Sunday Family Day Part Deux, Apples, Pear Tart and Hard Cider

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“It was definitely a Sunday tart, gazed at with admiration and eaten with relish on those Sunday noons, with the narrow street outside on the same level as the room and the sky purplish-blue when the weather was stormy, or aflicker with gold when the sun was shining.” – Proust

How could I not make it?  We began the day with the chief goal of not leaving the house and enjoying the bounty of foods bought from small farmer’s and ranchers at the Palm Springs Farmer’s Market the day before.  By eight a.m. we were dunking slabs of Phillippe’s rustic boule slathered in hand-beaten French butter into our plate of Oeufs a la Coque, made from De La Ranch eggs cooked precisely three minutes.  Beaumont was intent on copying our actions verbatim, deliberately piercing the runny yolk with his bread spear splashing saffron hued eggs onto his fingers and plate.  He seemed like a miniature gourmand trapped inside a small child’s body frustrated by the new bodies inability to follow the old minds thought.  For a flashing moment I saw Beau as an old man deliberately enjoying his meal.

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I looked over to the wall of books in our dining room and “Dining with Proust” just caught my attention as if it were meant to be.  I flipped through the pages and immediately stopped on this line:

“The chief reason for going to the farm when they felt the need of a little refreshment was a wish to see her and to be in her home, much as some people frequent certain restaurants, though the reason they give may be that the cider is better there than elsewhere or the cheese particularly good.”

That line set about a catalyst of food dreams inspired by books needing to become realities.  The first food dream manifested itself as apples bought from the Asian woman at the market stuffed with a mixture of leeks, creme fraiche and goat cheese.  Lisa and I both read Rue Tatin by Susan Loomis.  Rue Tatin is the kind of book that is so graphically written that you feel like you are there eating with her at her home in Normandy.Ultimately Lisa, Beau and I will live in France and this book accelerates the process.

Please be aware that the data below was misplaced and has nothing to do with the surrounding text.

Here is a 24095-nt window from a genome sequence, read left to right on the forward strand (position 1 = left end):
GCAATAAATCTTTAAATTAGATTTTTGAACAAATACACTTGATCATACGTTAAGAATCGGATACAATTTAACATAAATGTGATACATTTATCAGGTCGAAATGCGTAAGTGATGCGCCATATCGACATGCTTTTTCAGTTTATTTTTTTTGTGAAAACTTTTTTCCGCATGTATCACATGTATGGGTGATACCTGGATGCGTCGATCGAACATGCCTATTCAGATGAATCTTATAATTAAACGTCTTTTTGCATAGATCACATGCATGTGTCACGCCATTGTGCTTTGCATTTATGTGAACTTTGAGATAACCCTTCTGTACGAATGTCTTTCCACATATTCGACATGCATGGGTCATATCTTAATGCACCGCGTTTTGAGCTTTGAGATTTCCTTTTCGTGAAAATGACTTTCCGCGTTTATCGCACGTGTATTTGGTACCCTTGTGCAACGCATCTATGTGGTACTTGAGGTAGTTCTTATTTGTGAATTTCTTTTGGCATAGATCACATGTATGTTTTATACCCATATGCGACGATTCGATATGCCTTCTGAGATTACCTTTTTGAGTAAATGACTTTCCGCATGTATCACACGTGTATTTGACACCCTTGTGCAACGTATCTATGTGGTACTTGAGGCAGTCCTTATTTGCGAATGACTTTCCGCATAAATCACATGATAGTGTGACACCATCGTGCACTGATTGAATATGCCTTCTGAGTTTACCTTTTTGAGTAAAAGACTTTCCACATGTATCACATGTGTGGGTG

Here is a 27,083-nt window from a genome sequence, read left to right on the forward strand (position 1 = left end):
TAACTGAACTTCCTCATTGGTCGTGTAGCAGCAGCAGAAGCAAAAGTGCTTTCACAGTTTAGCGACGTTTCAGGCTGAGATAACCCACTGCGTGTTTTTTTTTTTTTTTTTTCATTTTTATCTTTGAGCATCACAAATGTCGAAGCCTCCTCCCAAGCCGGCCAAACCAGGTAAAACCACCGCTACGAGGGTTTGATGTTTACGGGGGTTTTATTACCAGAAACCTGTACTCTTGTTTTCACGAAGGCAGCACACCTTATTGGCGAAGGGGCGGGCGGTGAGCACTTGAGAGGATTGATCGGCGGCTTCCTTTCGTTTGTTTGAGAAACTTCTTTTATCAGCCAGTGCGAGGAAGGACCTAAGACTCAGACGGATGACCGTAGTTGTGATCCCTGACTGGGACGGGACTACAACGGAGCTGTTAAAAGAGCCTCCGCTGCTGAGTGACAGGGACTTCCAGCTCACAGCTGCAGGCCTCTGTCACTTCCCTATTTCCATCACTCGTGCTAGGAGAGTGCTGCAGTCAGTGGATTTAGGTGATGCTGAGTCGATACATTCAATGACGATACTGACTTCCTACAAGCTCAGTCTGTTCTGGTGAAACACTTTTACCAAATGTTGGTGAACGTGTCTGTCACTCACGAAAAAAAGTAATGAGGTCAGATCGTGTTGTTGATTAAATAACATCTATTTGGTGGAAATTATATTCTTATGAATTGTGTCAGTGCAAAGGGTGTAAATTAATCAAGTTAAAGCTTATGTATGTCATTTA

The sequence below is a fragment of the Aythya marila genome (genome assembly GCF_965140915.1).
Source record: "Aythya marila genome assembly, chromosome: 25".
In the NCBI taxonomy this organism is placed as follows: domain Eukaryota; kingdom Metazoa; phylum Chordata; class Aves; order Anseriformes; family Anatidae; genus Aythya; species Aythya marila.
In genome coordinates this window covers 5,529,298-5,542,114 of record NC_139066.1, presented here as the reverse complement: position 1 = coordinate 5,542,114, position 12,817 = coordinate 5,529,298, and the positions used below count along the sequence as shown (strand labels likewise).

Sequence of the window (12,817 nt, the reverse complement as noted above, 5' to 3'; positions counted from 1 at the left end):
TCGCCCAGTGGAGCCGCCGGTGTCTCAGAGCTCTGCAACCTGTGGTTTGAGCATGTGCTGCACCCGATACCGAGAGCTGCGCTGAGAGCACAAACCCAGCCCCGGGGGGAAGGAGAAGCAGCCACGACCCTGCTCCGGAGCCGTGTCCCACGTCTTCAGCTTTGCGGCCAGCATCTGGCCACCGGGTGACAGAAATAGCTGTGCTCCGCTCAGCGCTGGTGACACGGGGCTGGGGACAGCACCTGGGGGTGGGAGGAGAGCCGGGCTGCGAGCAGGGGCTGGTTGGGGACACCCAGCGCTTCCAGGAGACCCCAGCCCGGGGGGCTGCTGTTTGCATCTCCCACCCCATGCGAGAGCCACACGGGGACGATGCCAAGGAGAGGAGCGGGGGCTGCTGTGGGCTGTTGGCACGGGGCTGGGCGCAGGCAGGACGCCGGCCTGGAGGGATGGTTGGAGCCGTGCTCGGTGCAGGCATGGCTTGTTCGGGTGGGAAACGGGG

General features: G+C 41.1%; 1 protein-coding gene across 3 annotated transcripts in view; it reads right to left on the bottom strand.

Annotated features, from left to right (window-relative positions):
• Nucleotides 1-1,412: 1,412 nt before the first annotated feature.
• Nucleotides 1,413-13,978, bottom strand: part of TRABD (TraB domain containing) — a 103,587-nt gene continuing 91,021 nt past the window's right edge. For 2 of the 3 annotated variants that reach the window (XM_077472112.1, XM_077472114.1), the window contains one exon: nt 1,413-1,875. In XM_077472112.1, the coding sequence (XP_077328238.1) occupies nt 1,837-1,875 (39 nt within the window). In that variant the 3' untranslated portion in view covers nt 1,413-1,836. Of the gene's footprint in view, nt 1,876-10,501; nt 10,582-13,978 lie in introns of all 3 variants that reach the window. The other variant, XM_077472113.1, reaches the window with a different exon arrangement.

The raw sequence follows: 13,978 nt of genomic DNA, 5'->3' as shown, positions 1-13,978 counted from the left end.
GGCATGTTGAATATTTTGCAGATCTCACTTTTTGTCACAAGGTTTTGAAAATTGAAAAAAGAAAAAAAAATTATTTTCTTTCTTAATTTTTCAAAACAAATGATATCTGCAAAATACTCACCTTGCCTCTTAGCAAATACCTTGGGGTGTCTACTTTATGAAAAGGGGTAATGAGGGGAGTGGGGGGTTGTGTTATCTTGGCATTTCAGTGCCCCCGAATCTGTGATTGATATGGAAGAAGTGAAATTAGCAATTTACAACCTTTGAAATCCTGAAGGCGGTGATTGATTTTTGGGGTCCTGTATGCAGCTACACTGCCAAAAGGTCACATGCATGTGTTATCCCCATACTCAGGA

Baked Apples stuffed with Leeks and Goat Cheese (paraphrased from Susan Loomis)

4 Apples, I used Fuji – peel and core creating a large cavity to stuff

5.5 ounces fresh Goat Cheese

2 T. Creme Fraiche

2 Leeks – use mostly just the white part.  I cut into large dice and soaked in salted water to remove dirt and grit that hides in the layers

4 T Butter

2 cups hard Cider

Directions:

Saute washed leeks in two tablespoons of butter till super tender.  You want to cook the leeks slow so they do not color.  Mix with goat cheese and creme fraiche.  Pour into apple cavity.  Top with remaining butter.  Put into baking dish with cider and cook for 45 minutes at 400 degrees.  Enjoy with a beautiful green salad.

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After a long walk in the Desert with Lucy we rested and prepared for round two.

Proust’s Pear Tart with Vanilla Bean Ice Cream

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Ingredients for one nine inch tart

One sheet Pepperidge Farms Puff Pastry Sheets

Four Pears

2 ounces Butter

1 c. Powdered Sugar

Directions

Roll puff pastry sheet out slightly larger on a floured surface.  It should drape over your tart tin by two inches.  Fold over edge and crimp with fingers.  Quarter pears and remove core with paring knife.  Cut each quarter in half and arrange in a circular pattern in tart shell.  Brush pears with melted butter and sprinkle with half of the powdered sugar.  Bake at 400 till tart is brown and pears are lightly browned.  Cool slightly, sprinkle with remaining sugar and serve with powdered sugar.

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Barlata: My Spanish Tapas Diner

I love Barlata.  I am not sure exactly what tickles my fancy about the place.  I have eaten better tapas, had better service and seen better decor but yet something still pulls me to the place.  The last time I was there was a few short Image

hours after gorging at Cotogna.  I decided on Barlata as I can sit outside with my dog and my two year old son can run around without offending any serious diners.  Lisa and I were meeting dear old friend Jim Laffer and hopefully Cindi and Jackson.  We were the first there and immediately commenced ordering food and two bottles of Spanish wine.  We plowed through the menu of familiar dishes and laughed with Jim.  I love going to Barlata because it feels like putting on an old comfortable well worn shoe.  No surprises – you know exactly what to expect.  A perfect place to enjoy being.

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One of my favorite category of dishes there are their Latas.  They use old tin cans as serving dishes.  It is a novel concept in our country where everything is disposable and we certainly dispose of it.Vacation August 2013 Nacimiento Road 164After stuffing ourselves for a second time we headed to our car completely sated… I chuckled at the Beer is Good sign and thought of all my beer making buddies who would raise a pint at such a sentiment!

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Barlata is located at 4901 Telegraph in Oakland.  Reservations can be made at: 510.450.o678 and you can see their menu at: http://www.barlata.com/index.html